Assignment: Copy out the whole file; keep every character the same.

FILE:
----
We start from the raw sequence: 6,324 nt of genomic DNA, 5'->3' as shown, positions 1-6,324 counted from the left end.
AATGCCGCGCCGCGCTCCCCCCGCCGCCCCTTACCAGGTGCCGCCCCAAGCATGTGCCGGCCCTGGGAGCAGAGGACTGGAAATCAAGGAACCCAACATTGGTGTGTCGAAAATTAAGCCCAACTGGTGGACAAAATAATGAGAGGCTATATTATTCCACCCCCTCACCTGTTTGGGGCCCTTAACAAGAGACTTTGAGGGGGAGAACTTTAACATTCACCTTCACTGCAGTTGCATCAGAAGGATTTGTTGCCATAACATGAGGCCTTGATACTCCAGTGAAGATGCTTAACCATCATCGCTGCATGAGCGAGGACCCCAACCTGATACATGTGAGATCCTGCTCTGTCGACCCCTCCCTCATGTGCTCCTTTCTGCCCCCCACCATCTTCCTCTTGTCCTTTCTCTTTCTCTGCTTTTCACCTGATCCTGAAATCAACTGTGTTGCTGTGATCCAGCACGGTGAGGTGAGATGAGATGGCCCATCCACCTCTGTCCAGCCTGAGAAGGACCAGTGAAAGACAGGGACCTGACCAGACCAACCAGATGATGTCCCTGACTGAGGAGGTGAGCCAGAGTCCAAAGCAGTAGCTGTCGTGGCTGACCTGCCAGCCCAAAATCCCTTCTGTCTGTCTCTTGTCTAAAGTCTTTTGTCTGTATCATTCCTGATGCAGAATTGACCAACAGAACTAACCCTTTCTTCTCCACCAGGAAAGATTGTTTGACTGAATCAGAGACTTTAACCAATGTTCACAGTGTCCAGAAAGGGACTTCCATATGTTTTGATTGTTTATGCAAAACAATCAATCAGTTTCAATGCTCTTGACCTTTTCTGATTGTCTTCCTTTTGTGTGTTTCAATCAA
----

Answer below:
We start from the raw sequence: 6,324 nt of genomic DNA, 5'->3' as shown, positions 1-6,324 counted from the left end.
AATGCCGCGCCGCGCTCCCCCCGCCGCCCCTTACCAGGTGCCGCCCCAAGCATGTGCCGGCCCTGGGAGCAGAGGACTGGAAATCAAGGAACCCAACATTGGTGTGTCGAAAATTAAGCCCAACTGGTGGACAAAATAATGAGAGGCTATATTATTCCACCCCCTCACCTGTTTGGGGCCCTTAACAAGAGACTTTGAGGGGGAGAACTTTAACATTCACCTTCACTGCAGTTGCATCAGAAGGATTTGTTGCCATAACATGAGGCCTTGATACTCCAGTGAAGATGCTTAACCATCATCGCTGCATGAGCGAGGACCCCAACCTGATACATGTGAGATCCTGCTCTGTCGACCCCTCCCTCATGTGCTCCTTTCTGCCCCCCACCATCTTCCTCTTGTCCTTTCTCTTTCTCTGCTTTTCACCTGATCCTGAAATCAACTGTGTTGCTGTGATCCAGCACGGTGAGGTGAGATGAGATGGCCCATCCACCTCTGTCCAGCCTGAGAAGGACCAGTGAAAGACAGGGACCTGACCAGACCAACCAGATGATGTCCCTGACTGAGGAGGTGAGCCAGAGTCCAAAGCAGTAGCTGTCGTGGCTGACCTGCCAGCCCAAAATCCCTTCTGTCTGTCTCTTGTCTAAAGTCTTTTGTCTGTATCATTCCTGATGCAGAATTGACCAACAGAACTAACCCTTTCTTCTCCACCAGGAAAGATTGTTTGACTGAATCAGAGACTTTAACCAATGTTCACAGTGTCCAGAAAGGGACTTCCATATGTTTTGATTGTTTATGCAAAACAATCAATCAGTTTCAATGCTCTTGACCTTTTCTGATTGTCTTCCTTTTGTGTGTTTCAATCAA